In an attempt to stabilize his shaky marriage, Captain Stottlemeyer
redecorates his office with the New Age artifacts that his "hippie
wife," Karen, has given him, but he can't bring himself to watch the
documentary that she spent forty-five thousand dollars to film. When Karen
thinks that her documentary subject--the world's oldest man--was murdered, the
captain rejects the suggestion as absurd but calls in Monk to pacify her.
Unfortunately for the captain, Monk agrees with Karen, and Stottlemeyer finds himself
on Monk's front porch with two packed suitcases. Monk, glad for a chance to
repay the captain for helping him through his three-and-a-half year
"slump," invites him to stay as long as he needs to. Predictably,
they both end up with frazzled nerves and very little sleep.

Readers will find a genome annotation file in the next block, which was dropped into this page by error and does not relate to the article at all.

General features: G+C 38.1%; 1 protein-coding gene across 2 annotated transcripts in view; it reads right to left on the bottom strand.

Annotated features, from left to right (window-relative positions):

Depressed over his own "slump" and his inability to solve a five-year-old case involving the death of a seventeen-year-old boy, the captain becomes even more despondent when Monk finds a clue that he missed involving a security guard's signature--but is nevertheless perfectly capable of kicking down a door, saving Monk from a snake, and discovering the body of the murdered guard. Their on-the-job teamwork doesn't extend to their odd couple living arrangements, however, and both of them reach the point where they've had enough. But when Stottlemeyer loses his temper and decides to beg Karen to let him come back home, Monk reminds him that he still hasn't seen Karen's documentary and they watch it together. As Monk struggles to stay awake during the long and treacly film, the captain discovers the clue he needs to solve the case, or rather, cases. With Monk's help, he confronts the perpetrator, only to find himself face to face with his camera-wielding wife, still pursuing the story of the oldest man in the world. A white lie and a letter in a time capsule help bring them back together.
Written by Gadfly on Jan 24, 2018